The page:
July - 2014

Do you know what the three areas of the Rules are that allow a free drop without penalty?

Because this happens to us all the time, it's wise to have a clear understanding exactly how to proceed when the Rules allow relief from certain conditions.

When the question arises of taking a drop, you can begin with the Definition Section, and the explanation of Nearest Point Of Relief.

What you see below is the (let's call it the simple version) from the Definitions Section. When you look up the actual Rules- 24-2, 25-1, and 25-3, many more factors can be brought into play.

Nearest Point Of Relief
The "nearest point of relief" is the reference point for taking relief without penalty from interference by an immovable obstruction (Rule 24-2), an abnormal ground condition (Rule 25-1) or a wrong putting green (Rule 25-3). It is the point on the course nearest to where the ball lies:

  • (i) that is not nearer the hole, and
  • (ii) where, if the ball were so positioned, no interference by the condition from which relief is sought would exist for the stroke the player would have made from the original position if the condition were not there.

Note: In order to determine the nearest point of relief accurately, the player should use the club with which he would have made his next stroke if the condition were not there to simulate the address position, direction of play and swing for such a stroke.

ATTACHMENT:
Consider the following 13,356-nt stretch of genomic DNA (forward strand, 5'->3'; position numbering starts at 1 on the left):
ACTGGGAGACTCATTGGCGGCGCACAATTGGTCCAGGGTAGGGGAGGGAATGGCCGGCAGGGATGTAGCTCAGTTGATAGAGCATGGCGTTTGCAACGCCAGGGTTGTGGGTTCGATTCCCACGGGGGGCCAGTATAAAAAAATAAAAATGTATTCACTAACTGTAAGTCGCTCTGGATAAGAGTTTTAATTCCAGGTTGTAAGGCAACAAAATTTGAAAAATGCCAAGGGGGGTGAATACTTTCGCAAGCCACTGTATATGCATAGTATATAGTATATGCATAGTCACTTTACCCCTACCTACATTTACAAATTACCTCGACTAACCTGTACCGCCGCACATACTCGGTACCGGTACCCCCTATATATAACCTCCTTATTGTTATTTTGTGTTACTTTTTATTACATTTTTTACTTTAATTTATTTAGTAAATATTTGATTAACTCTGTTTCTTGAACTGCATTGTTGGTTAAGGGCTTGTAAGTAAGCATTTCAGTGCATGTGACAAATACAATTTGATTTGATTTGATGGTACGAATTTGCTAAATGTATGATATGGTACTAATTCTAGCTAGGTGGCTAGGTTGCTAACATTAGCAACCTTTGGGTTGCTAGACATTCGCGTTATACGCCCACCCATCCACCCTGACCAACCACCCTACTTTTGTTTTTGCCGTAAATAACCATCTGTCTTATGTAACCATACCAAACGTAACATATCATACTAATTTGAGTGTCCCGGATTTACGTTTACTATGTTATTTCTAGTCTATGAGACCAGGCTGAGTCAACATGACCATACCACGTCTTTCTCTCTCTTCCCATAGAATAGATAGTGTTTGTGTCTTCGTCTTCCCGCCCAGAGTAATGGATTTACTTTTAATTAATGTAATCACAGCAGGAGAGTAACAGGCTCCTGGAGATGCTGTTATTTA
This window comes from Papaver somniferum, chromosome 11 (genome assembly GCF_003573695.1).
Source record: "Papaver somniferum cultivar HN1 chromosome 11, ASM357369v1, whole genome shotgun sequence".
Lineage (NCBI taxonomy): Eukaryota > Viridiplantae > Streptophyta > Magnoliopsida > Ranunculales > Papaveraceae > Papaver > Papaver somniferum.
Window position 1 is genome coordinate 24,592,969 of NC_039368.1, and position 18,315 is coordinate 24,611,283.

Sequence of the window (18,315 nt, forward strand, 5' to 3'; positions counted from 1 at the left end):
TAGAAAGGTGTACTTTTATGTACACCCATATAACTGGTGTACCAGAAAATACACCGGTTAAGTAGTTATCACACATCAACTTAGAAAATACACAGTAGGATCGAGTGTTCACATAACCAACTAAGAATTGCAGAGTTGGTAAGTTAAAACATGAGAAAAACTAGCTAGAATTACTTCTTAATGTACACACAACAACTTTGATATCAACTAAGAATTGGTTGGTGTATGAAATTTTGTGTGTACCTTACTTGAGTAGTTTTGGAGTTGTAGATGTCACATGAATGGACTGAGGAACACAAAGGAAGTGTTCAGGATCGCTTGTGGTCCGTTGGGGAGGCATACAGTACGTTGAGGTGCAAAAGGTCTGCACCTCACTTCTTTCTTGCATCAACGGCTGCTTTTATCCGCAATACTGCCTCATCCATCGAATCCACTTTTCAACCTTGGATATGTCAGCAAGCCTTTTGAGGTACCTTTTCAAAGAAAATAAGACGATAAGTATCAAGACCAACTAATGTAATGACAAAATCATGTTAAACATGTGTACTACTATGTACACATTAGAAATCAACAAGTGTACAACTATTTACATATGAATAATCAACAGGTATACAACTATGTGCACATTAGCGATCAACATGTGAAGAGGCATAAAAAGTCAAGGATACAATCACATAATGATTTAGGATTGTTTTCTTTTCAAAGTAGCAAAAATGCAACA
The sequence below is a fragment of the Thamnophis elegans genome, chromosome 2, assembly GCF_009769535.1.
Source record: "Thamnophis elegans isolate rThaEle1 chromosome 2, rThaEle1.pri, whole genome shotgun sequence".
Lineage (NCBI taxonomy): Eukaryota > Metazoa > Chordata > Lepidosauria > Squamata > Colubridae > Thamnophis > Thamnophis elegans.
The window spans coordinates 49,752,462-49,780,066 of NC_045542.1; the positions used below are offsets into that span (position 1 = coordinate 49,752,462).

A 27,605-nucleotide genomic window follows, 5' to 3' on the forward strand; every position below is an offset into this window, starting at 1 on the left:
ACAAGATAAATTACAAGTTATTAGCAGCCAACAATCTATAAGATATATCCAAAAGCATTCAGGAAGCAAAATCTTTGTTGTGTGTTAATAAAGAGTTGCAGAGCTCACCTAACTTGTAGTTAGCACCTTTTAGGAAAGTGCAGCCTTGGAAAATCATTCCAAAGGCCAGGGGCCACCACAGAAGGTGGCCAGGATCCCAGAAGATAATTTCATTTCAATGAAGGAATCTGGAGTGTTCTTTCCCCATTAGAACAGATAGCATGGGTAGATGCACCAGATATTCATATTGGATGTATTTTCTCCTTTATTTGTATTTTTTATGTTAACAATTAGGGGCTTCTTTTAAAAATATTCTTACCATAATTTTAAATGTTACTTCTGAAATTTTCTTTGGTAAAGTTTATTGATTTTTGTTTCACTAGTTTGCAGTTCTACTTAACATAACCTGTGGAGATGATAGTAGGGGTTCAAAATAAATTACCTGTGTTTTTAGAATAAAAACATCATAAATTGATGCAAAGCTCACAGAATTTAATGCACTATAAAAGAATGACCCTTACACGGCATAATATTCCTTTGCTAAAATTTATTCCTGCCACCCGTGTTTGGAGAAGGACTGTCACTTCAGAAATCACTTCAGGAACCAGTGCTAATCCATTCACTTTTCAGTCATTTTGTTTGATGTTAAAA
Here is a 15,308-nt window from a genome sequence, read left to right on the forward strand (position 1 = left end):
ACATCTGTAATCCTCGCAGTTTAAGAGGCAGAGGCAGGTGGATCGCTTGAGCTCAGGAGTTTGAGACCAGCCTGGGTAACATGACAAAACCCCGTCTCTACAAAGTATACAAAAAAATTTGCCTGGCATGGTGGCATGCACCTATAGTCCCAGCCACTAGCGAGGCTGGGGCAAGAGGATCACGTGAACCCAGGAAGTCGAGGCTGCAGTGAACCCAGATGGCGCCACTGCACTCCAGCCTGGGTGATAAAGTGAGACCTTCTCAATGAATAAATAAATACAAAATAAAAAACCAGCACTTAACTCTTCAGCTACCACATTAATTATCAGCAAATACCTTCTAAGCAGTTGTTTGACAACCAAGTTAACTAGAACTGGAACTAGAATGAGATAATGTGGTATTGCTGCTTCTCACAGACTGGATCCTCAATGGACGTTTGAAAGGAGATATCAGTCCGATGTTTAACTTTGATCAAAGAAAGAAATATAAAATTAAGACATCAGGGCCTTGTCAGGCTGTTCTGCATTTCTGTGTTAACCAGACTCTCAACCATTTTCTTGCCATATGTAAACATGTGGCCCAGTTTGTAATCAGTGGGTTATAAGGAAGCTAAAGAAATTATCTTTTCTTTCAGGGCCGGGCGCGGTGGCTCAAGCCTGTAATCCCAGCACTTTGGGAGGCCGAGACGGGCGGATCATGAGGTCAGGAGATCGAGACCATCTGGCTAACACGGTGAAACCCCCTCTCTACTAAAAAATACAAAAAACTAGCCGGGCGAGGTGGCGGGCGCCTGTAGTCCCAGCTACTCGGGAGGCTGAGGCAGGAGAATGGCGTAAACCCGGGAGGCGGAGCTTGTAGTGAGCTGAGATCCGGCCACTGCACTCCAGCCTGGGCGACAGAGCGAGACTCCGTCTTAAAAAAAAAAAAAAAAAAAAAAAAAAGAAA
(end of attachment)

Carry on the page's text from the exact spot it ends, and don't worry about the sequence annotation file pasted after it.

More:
An "obstruction'' is anything artificial, including the artificial surfaces and sides of roads and paths and manufactured ice, except:

  • a. Objects defining out of bounds, such as walls, fences, stakes and railings;
  • b. Any part of an immovable artificial object that is out of bounds; and
  • c. Any construction declared by the Committee to be an integral part of the course.

An obstruction is a movable obstruction if it may be moved without unreasonable effort, without unduly delaying play and without causing damage. Otherwise, it is an immovable obstruction.

Note:The Committee may make a Local Rule declaring a movable obstruction to be an immovable obstruction.

Abnormal Ground Conditions

An "abnormal ground condition" is any casual water, ground under repair or hole, cast or runway on the course made by a burrowing animal, a reptile or a bird.

Wrong Putting Green

A "wrong putting green" is any putting green other than that of the hole being played. Unless otherwise prescribed by the Committee, this term includes a practice putting green or pitching green on the course.

      Derek Duesler